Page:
Of all the lists one could find oneself on —the short list, the sh*t list, the FBI Most Wanted list—none are quite so dangerous and downright unnerving as Craig’s List. But that’s where Tim Steller found himself late one balmy August night five years ago, when the bartending was slow but his mind still racing, thinking back to his days in New York City. He was an artist then, a calligrapher, a tattooist, a graffiti artist. Here in Sarasota he was restaurant ronin—a wandering server without a master, living from gig to gig. He turned to Craig’s List. He clicked the Free section. He found an old wooden pallet.

PHOTOS BY WYATT KOSTYGAN.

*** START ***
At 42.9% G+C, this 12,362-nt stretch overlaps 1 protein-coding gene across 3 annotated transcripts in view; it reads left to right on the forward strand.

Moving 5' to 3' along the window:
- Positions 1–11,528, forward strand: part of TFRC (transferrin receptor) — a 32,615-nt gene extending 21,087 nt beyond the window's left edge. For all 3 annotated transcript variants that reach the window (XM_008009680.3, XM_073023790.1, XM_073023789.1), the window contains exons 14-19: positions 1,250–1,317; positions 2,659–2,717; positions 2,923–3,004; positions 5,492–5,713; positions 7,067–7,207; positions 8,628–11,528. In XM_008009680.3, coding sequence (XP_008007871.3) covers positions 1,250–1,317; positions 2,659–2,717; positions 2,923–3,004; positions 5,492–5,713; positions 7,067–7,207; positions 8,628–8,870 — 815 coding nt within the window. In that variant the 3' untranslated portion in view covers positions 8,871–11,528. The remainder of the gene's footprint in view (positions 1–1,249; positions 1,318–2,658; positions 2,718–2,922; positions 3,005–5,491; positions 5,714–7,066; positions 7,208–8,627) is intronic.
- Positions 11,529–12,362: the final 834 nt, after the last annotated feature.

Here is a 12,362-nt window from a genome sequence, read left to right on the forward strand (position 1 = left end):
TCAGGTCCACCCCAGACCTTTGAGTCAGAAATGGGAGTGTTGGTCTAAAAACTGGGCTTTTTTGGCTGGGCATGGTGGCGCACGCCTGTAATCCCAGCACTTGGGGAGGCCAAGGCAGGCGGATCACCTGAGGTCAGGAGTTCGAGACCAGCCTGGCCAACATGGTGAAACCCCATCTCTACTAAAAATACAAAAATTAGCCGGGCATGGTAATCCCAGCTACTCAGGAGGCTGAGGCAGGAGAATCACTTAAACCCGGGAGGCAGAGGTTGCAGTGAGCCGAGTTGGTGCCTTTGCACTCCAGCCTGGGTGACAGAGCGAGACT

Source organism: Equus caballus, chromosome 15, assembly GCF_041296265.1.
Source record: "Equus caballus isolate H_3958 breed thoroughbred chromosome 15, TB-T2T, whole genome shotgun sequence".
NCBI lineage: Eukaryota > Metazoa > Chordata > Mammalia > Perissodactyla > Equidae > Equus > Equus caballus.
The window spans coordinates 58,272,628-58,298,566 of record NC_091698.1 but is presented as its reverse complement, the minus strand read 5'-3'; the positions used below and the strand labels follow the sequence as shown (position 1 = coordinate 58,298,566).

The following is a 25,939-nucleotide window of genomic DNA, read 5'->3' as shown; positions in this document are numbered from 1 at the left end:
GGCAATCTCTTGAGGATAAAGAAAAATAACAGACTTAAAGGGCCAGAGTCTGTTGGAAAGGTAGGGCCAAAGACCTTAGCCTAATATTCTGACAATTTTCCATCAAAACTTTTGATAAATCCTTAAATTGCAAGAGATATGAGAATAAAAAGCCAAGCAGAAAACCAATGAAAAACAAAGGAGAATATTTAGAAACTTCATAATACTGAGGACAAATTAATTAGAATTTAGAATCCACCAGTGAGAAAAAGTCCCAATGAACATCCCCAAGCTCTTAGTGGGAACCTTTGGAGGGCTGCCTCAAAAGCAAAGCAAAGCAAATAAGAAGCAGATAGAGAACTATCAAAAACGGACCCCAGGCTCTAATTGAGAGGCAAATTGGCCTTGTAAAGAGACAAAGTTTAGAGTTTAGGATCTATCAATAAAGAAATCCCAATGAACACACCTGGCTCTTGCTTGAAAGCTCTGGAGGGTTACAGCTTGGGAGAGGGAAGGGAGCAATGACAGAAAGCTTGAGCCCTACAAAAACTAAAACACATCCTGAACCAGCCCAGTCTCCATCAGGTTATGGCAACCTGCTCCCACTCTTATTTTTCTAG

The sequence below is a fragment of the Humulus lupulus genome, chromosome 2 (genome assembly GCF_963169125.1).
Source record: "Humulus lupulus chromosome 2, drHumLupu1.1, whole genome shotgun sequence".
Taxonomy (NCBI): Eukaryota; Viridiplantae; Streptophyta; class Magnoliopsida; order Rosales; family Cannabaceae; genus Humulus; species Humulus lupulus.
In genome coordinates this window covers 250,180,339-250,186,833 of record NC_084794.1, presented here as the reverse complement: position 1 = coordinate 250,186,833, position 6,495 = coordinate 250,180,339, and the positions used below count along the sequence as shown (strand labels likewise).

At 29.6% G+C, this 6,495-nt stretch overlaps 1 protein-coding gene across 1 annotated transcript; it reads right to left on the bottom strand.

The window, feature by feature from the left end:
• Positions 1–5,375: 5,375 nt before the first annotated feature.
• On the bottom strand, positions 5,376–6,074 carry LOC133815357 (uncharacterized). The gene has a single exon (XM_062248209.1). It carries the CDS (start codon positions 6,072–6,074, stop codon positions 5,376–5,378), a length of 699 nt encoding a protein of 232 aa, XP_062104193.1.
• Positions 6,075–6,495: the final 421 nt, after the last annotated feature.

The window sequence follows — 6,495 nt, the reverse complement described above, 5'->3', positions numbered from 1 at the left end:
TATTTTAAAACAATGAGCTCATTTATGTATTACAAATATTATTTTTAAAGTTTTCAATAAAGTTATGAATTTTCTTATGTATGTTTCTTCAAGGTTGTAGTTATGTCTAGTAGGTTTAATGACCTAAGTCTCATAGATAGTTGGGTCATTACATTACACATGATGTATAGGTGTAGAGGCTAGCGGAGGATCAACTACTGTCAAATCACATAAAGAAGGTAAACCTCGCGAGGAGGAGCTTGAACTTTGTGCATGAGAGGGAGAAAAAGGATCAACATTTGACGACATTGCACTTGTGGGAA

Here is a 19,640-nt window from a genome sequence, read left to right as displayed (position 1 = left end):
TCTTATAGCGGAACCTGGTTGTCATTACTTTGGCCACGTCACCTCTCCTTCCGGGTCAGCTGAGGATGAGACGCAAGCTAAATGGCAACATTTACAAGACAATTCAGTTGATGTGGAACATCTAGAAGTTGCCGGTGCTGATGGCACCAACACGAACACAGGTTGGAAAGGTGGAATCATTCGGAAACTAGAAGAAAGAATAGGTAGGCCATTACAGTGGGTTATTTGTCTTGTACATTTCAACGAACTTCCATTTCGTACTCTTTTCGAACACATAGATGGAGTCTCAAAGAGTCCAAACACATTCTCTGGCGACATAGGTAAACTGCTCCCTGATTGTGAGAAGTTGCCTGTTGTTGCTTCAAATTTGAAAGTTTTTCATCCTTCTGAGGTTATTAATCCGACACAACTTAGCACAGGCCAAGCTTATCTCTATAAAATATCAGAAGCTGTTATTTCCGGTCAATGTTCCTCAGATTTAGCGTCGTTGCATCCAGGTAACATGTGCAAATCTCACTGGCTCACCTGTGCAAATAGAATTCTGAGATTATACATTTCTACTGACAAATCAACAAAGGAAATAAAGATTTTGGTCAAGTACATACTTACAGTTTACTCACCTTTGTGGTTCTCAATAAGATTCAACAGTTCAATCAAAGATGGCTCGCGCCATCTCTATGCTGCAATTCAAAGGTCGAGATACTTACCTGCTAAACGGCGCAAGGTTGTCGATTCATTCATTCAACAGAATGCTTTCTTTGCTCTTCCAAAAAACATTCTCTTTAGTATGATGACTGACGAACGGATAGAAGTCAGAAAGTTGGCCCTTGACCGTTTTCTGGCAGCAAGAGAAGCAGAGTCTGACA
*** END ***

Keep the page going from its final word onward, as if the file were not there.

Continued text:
Steller stared at that pallet. And then he stared some more. This went on for three days and three nights, until the stone rolled back from the tomb of his soul and what rose was revelation. The man had whittled all his life—self-taught, sure, but competent—and now saw an opportunity to reignite the embers of that artistic fire. And he had his first child, a son, and wanted to make something for him. Something that would hang over the child’s bed, a protective presence but still undeniably cool. Pulling out his old Dremel tool, Steller carved a great shark out of the pallet, a nod to his own fascination with the ocean world, taking his time to get all the little details and fins and cuts. Then he put the shark to the side, his focus drawn instead by the gaping maw of negative space where the shark once was. And he had an epiphany: “How can I make this a nightlight?” Five years later, the shark-shaped nightlight still hangs above his son’s bed, and Steller is known for these lightbox constructions—carven aquatic scenes backlit by tropical colors and framed in reclaimed wood—that he sells at farmers markets from Sarasota to St. Pete, as well as to area establishments like Marina Jack’s. And the commissions keep coming in, leading Steller to devote more and more to his rather time-consuming process. “Compared to most artists,” he says, “I’m making my own canvas.” He’s not lying. The ultimate DIY project, an open garage and empty driveway serve as Steller’s studio, where he begins by deconstructing the many pallets and bits of discarded wood collected and sunbaked against the fence. Grouping them by size, texture and color, he creates his planked canvas and constructs a backing for it that not only houses the battery, but ensures the perfect amount of “glow space” for the LED lights to be installed. Sketching the scene onto the boards, Steller deconstructs the whole thing in order to cut each plank individually. Then comes the most time-intensive and mind-numbing part of the whole affair—sanding that rough palette wood down to glassy smoothness. Some paint and stain complete the whole affair, or used to. These days, Steller likes to introduce a bit of amateur metallurgy to the operation as well, either through blowtorched copper accents or a copper paint that he hits with some patina accelerant for an even more rustic look. The final result is something weathered and artifactual that looks as discovered as it is built, something earthy to ground its owner while the LEDs glow like bioluminescence. And by its light, the streetside detritus of a construction-filled town never looks like trash.“Not to me,” Steller says. “That’s 55 inches of solid pine that I can transform into a huge aquatic scene.”